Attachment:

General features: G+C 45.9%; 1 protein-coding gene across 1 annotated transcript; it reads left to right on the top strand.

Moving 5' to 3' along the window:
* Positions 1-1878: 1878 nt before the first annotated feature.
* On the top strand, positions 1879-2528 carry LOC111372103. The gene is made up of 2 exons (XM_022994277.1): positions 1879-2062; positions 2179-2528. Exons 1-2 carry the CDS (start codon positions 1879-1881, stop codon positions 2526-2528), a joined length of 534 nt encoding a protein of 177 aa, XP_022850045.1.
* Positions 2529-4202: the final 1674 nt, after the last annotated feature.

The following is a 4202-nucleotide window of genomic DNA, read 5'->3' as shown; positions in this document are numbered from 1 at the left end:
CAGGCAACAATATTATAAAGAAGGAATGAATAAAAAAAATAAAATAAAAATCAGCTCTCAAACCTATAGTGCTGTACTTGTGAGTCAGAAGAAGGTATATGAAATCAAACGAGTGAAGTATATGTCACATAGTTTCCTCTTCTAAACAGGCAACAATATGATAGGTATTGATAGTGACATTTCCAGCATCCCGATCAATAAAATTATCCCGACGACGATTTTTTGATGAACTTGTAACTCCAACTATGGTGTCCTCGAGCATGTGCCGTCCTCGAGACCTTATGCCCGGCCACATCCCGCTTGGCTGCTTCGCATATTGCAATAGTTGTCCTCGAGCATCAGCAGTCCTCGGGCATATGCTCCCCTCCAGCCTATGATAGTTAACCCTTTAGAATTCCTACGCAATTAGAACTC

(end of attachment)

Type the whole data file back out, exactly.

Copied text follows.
General features: G+C 45.9%; 1 protein-coding gene across 1 annotated transcript; it reads left to right on the top strand.

Moving 5' to 3' along the window:
* Positions 1-1878: 1878 nt before the first annotated feature.
* On the top strand, positions 1879-2528 carry LOC111372103. The gene is made up of 2 exons (XM_022994277.1): positions 1879-2062; positions 2179-2528. Exons 1-2 carry the CDS (start codon positions 1879-1881, stop codon positions 2526-2528), a joined length of 534 nt encoding a protein of 177 aa, XP_022850045.1.
* Positions 2529-4202: the final 1674 nt, after the last annotated feature.

The following is a 4202-nucleotide window of genomic DNA, read 5'->3' as shown; positions in this document are numbered from 1 at the left end:
CAGGCAACAATATTATAAAGAAGGAATGAATAAAAAAAATAAAATAAAAATCAGCTCTCAAACCTATAGTGCTGTACTTGTGAGTCAGAAGAAGGTATATGAAATCAAACGAGTGAAGTATATGTCACATAGTTTCCTCTTCTAAACAGGCAACAATATGATAGGTATTGATAGTGACATTTCCAGCATCCCGATCAATAAAATTATCCCGACGACGATTTTTTGATGAACTTGTAACTCCAACTATGGTGTCCTCGAGCATGTGCCGTCCTCGAGACCTTATGCCCGGCCACATCCCGCTTGGCTGCTTCGCATATTGCAATAGTTGTCCTCGAGCATCAGCAGTCCTCGGGCATATGCTCCCCTCCAGCCTATGATAGTTAACCCTTTAGAATTCCTACGCAATTAGAACTC